The foul weather had scrapped our plans for camping for the night, so we took advantage of the opportunity to tackle some writing rather than be hunched and defeated, cornered in a tent in soggy wilderness. I enjoy camping and the outdoors, but given the option to avoid precipitation, it’s only the more lunatic fringe of the outdoor type that will relish pulling out their rain gear. We happily booked two nights in Roswell and celebrated life just a hair too hard that evening, aided by some whiskey and delicious beer from the Marble Brewery.

I awoke to a confidently smiling Y and the smell of Wendy’s Junior Bacon Cheeseburgers, which effectively kickstarted my hungover ass. We drove into downtown Roswell, the main drag festooned with aliens of every shape and shade; even the streetlights are made to look like the heads of the infamous Greys (or Greens, depending on how deep your rabbit hole goes). The International UFO Museum was the perfect cross-section of conspiracy theories and history, along with a hefty dose of self-aware, grade-A American camp. Worth every penny of the $5 a head. While I don’t wholly ascribe to the vast array of sinister plots and theories that circle Roswell like tired, ancient buzzards, it’s fairly obvious the government covered something up and continues to do so today. If you believe the government of this United States of America hasn’t ever lied to its people, you’re an absolute nincompoop.

Public Art Commemorating Elizabeth Garrett in Roswell, New Mexico
“Okay, it’s to the tune of “Smoke on the Water”, on three…”

Given our similar threshold for consumption, I assumed J wouldn’t be faring well when I woke unable to string a thought together. A persistent throbbing made sleep implausible and I went to procure some food. JBCs working hard to right our wrongs, we were able to get it together enough to head downtown to indulge in some kitsch at the International UFO Museum and Research Center. The front windows had been painted to commemorate its 70th Anniversary. One window had been painted with “1947-2017”, the years of its occupancy, the other touted its “25 years of continued success.” I guess the first 45 didn’t go so well.

A diorama of an alien in a stasis chamber at the International UFO Museum and Research Center
Exposing the great tanning bed conspiracy in Roswell, International UFO Museum and Research Center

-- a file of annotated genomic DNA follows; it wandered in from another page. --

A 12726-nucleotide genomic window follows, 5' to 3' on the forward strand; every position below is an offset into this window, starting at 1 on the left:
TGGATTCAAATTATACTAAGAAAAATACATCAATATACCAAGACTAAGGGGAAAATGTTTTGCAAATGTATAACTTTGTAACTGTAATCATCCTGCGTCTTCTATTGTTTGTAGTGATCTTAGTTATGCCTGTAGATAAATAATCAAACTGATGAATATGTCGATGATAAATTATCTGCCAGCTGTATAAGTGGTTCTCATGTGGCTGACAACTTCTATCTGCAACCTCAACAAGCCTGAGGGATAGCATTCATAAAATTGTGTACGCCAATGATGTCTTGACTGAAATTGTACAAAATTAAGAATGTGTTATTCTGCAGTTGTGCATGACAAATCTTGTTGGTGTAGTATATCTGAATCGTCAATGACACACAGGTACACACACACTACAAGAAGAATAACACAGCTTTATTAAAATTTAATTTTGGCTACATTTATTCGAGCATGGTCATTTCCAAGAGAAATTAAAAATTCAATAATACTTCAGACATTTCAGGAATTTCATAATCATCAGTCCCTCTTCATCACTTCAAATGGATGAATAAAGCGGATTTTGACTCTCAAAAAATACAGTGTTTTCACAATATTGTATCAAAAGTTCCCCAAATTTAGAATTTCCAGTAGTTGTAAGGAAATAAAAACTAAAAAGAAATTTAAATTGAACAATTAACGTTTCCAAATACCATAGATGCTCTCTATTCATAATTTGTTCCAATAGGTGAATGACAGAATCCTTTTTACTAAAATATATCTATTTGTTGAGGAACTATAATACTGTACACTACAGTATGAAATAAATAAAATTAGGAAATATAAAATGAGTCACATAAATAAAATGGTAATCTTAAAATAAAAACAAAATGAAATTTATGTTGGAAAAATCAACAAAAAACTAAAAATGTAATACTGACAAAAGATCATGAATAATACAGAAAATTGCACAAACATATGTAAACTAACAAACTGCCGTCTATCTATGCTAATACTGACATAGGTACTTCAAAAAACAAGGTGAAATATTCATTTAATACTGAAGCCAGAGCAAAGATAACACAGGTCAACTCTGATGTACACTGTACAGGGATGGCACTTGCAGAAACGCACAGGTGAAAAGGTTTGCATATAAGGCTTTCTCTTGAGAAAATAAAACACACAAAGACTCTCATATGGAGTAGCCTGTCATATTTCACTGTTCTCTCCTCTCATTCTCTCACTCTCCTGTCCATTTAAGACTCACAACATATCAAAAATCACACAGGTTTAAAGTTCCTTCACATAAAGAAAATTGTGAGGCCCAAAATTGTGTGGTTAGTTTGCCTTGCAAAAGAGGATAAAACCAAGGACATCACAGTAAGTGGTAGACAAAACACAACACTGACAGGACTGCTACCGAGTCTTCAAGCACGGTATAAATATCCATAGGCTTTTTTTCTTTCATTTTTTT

There were scale models of aliens being experimented on and a flying saucer that lit up and spun. However, there was also surprisingly thorough coverage of sightings throughout history and the events of 1947 Roswell. I’ve never been much of a believer in little green men (though it seems undeniable that somewhere in this vast universe, other life exists), and the museum didn’t wholly convert me. However, the US government initially stated that they were in possession of a crashed alien aircraft. Then they rescinded the statement, and forced the farmer who discovered the site to do the same. Then they insisted they had found debris from a crashed weather balloon that nobody claimed to be missing. As years passed and witness accounts came out suggesting bodies had been present at the crash site, the government changed its story once more, implying they had actually seen dummies used to test paratrooper equipment. Dummies that weren’t even manufactured until two years later in 1949. I’m not definitively saying there are three aliens below ground in the CIA’s high-security facility hidden in the hills outside Roswell, but I might be more convinced there weren’t if the military lied better than a third grader without his homework.

A wood carving replica of the ancient Mayan carving purported to be an ancient astronaut at the International UFO Museum and Research Center
“Oh, no. No. No, I’m a Rocket Man. Rocket Man,” International UFO Museum and Research Center

A little research into the nearby Roswell Space Center didn’t uncover much about the vague attraction other than it cost $2. Online reviews heralded it as having “lots of room to walk around” and was “near a Subway,” (both true). We threw caution to the wind and decided to forfeit the $4. What is Roswell if not a place to embrace the unknown?

We walked up the ramp covered in alien footprints into what was, in truth, a gift shop. The admission price is for entrance to the Spacewalk. It’s a black-light masterpiece, showcasing surprisingly masterful murals and dioramas. Some are of moments in Roswell’s history, some are just general space scenes. Regardless, it was cool and entirely worth $2.